Altar of Plagues
10 May 2010
by Tom Dare
First released over a year ago, Altar of Plagues‘ White Tomb attracted sufficient attention on Profound Lore Records that Candlelight decided to re-release it. Anyone who picked up one of the original pressings knows exactly why – Altar Of Plagues released probably the best metal record you didn’t hear last year.
Ireland may not be particularly renowned for black metal, but Altar Of Plagues may change all that. Their variant of ambient BM raises obvious comparisons with Wolves In The Throne Room, although there are enough post-metal elements floating around to give an occasional reminder of Nachtmystium. On top of this it’s drastically more ambient – there is far less overt black metal and more noise, and all told White Tomb provides a more abstract experience. If that’s a tad obscure for you, perhaps the best description is a cross between Beherit and Massive Attack – although none of this really does the band justice.
White Tomb could almost be described as a drama in two acts, each act containing two scenes. The fifty minute playing time is spread across two pairs of tracks. At the start of act I, ‘Earth’, the ambient noise evokes images of an empty countryside around you, and the feeling of being lost or abandoned. When the more obvious black and post-black metal parts enter, it is like being caught in the beginning of a storm, and running to seek shelter. Moving into clearer post-rock areas feels safe, as if sheltered from the storm in a dark forest with the canopy protecting you from the elements, before the heaviness and distortion comes back suggesting at a sinister discovery beneath the boughs. The album continues in this vein, painting a picture with music and drawing you along with its narrative before dumping you safe back at home at the end, safe but disturbed by what has just occurred, relieved it is all over but with the darker part of your psyche yearning to do it all again.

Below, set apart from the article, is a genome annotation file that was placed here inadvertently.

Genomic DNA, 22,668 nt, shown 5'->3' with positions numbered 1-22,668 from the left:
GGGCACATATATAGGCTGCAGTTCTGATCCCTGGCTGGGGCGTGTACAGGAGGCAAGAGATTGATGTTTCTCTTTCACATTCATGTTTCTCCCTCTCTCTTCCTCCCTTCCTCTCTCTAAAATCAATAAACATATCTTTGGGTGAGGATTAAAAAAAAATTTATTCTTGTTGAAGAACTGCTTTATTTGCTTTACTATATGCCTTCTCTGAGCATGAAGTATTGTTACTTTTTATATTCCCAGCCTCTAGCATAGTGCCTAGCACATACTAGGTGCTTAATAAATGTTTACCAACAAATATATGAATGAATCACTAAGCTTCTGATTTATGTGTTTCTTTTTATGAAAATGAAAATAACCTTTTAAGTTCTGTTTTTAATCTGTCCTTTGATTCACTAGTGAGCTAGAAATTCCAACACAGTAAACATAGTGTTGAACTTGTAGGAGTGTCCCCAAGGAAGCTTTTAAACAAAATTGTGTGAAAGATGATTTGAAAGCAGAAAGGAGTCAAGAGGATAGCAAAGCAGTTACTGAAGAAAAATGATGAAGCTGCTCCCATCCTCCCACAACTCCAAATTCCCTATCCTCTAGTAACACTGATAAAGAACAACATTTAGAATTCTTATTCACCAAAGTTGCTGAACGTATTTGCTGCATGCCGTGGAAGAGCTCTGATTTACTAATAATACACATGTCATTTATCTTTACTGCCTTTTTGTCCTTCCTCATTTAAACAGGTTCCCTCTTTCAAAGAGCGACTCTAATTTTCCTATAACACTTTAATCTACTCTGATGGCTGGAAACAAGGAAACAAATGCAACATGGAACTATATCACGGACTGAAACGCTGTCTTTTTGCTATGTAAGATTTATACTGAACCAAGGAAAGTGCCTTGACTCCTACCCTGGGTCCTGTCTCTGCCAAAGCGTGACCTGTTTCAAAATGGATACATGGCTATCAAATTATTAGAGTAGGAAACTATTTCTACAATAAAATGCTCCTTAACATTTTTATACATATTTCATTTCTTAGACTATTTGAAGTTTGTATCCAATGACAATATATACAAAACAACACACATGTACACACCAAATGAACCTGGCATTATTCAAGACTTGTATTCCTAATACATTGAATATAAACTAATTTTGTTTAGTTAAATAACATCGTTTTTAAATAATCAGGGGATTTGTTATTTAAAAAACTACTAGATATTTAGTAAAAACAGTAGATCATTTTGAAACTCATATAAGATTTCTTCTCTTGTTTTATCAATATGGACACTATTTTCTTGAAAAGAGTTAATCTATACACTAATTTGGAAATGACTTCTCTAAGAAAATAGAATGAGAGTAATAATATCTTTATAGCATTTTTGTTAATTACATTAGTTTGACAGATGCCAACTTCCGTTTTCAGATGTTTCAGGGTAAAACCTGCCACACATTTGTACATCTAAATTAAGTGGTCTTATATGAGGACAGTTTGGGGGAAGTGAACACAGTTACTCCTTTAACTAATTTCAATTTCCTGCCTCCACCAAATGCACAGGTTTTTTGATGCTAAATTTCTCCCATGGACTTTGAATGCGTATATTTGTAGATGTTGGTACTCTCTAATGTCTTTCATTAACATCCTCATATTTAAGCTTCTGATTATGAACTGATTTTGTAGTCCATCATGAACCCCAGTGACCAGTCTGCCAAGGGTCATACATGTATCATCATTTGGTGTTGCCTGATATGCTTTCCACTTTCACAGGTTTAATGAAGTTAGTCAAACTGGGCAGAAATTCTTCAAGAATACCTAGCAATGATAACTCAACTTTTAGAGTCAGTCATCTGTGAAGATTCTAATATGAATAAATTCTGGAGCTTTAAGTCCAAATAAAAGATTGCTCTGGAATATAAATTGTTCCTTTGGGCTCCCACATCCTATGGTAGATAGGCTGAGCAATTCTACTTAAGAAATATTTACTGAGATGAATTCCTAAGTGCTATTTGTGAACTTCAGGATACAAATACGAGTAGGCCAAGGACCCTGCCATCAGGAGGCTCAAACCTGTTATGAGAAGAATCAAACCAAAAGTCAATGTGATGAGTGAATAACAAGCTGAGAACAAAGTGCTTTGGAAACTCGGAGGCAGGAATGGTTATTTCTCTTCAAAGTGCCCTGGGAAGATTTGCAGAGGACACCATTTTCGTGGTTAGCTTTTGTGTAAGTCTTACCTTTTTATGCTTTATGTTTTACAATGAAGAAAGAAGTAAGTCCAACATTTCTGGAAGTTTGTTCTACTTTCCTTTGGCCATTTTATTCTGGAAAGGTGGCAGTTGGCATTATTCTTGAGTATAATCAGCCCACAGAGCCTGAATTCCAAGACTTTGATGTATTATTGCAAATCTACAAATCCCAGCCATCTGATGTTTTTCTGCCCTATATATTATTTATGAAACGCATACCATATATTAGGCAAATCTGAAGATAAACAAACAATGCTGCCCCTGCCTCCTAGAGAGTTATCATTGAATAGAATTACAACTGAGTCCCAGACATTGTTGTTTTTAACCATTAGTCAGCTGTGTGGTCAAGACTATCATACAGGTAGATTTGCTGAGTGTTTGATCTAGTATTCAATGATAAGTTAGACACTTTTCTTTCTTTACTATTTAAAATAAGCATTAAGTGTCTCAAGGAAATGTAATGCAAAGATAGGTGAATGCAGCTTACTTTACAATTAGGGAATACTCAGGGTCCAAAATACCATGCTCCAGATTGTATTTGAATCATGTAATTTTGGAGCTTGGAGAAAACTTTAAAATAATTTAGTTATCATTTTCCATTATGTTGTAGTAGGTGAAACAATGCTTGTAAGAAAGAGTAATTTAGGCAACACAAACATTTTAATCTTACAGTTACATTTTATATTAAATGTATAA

Above and beyond the inevitable descent into arty interpretive twaddle that beard-stroking musos cannot help but express in reviews of records like this, what comes across is the sheer quality of the elements on display. The riffs are top-draw, capable of both bleak post-rock warmth and black metal frostiness, the vocal shrieks are imploring and heartfelt and the ambient noise as euphoric and transcendent as you could ever wish. While neither simple nor accessible, the quality comes across on early listens before the narrative progression takes hold on later repeats. The sheer strength and breadth of emotions White Tomb puts you through is breathtaking, and by the time you reach the end of act II (‘Through The Collapse’) you are a little wrung-out, and in a state of post-orgasmic euphoria.
Watch Alter Of Plagues live in Portugal:
Although long by even the standards of Enslaved at their most expansive, none of the tracks even come close to dragging. There is simply too much going on and it is too powerful – you become intensely involved in the near-hypnotic vastness of the music. Able to horrify and comfort, and to anguish and pleasure, the sumptuous feast Altar Of Plagues served up a year ago has not grown stale with the passing of time. If anything, after months of repeated plays, it sounds even stronger.
Sounds like: Wolves In The Throne Room, Nachtmystium, Beherit
Top tracks: It’s fifty minutes spread across four tracks – you either listen to all four or might as well not bother.
Altar Of Plagues- White Tomb tracklisting:
I- As A Womb
II- As A Furnace
Through The Collapse:
I- Watchers Restrained
II- Gentian Truth